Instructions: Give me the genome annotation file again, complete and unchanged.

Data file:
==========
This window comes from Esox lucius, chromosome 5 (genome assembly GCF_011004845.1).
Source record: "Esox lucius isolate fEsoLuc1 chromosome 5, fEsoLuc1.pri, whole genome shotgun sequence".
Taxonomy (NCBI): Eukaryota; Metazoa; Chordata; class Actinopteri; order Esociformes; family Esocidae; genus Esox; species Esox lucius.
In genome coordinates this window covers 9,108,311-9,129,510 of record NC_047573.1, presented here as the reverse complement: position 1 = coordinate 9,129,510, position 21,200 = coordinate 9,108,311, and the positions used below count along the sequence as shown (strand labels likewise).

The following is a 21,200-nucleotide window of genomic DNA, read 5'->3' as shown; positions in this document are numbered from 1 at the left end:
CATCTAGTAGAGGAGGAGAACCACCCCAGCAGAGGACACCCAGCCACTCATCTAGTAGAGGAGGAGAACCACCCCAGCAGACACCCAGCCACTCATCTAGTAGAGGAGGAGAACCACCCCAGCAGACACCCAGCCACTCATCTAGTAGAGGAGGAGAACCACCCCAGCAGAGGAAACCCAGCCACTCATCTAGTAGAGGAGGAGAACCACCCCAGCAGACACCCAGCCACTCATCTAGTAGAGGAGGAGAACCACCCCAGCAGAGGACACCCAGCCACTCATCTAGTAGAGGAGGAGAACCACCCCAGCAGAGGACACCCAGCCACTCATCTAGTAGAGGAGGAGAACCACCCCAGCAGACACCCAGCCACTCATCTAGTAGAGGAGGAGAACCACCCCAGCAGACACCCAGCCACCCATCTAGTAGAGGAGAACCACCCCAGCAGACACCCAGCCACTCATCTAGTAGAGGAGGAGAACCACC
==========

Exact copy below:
This window comes from Esox lucius, chromosome 5 (genome assembly GCF_011004845.1).
Source record: "Esox lucius isolate fEsoLuc1 chromosome 5, fEsoLuc1.pri, whole genome shotgun sequence".
Taxonomy (NCBI): Eukaryota; Metazoa; Chordata; class Actinopteri; order Esociformes; family Esocidae; genus Esox; species Esox lucius.
In genome coordinates this window covers 9,108,311-9,129,510 of record NC_047573.1, presented here as the reverse complement: position 1 = coordinate 9,129,510, position 21,200 = coordinate 9,108,311, and the positions used below count along the sequence as shown (strand labels likewise).

The following is a 21,200-nucleotide window of genomic DNA, read 5'->3' as shown; positions in this document are numbered from 1 at the left end:
CATCTAGTAGAGGAGGAGAACCACCCCAGCAGAGGACACCCAGCCACTCATCTAGTAGAGGAGGAGAACCACCCCAGCAGACACCCAGCCACTCATCTAGTAGAGGAGGAGAACCACCCCAGCAGACACCCAGCCACTCATCTAGTAGAGGAGGAGAACCACCCCAGCAGAGGAAACCCAGCCACTCATCTAGTAGAGGAGGAGAACCACCCCAGCAGACACCCAGCCACTCATCTAGTAGAGGAGGAGAACCACCCCAGCAGAGGACACCCAGCCACTCATCTAGTAGAGGAGGAGAACCACCCCAGCAGAGGACACCCAGCCACTCATCTAGTAGAGGAGGAGAACCACCCCAGCAGACACCCAGCCACTCATCTAGTAGAGGAGGAGAACCACCCCAGCAGACACCCAGCCACCCATCTAGTAGAGGAGAACCACCCCAGCAGACACCCAGCCACTCATCTAGTAGAGGAGGAGAACCACC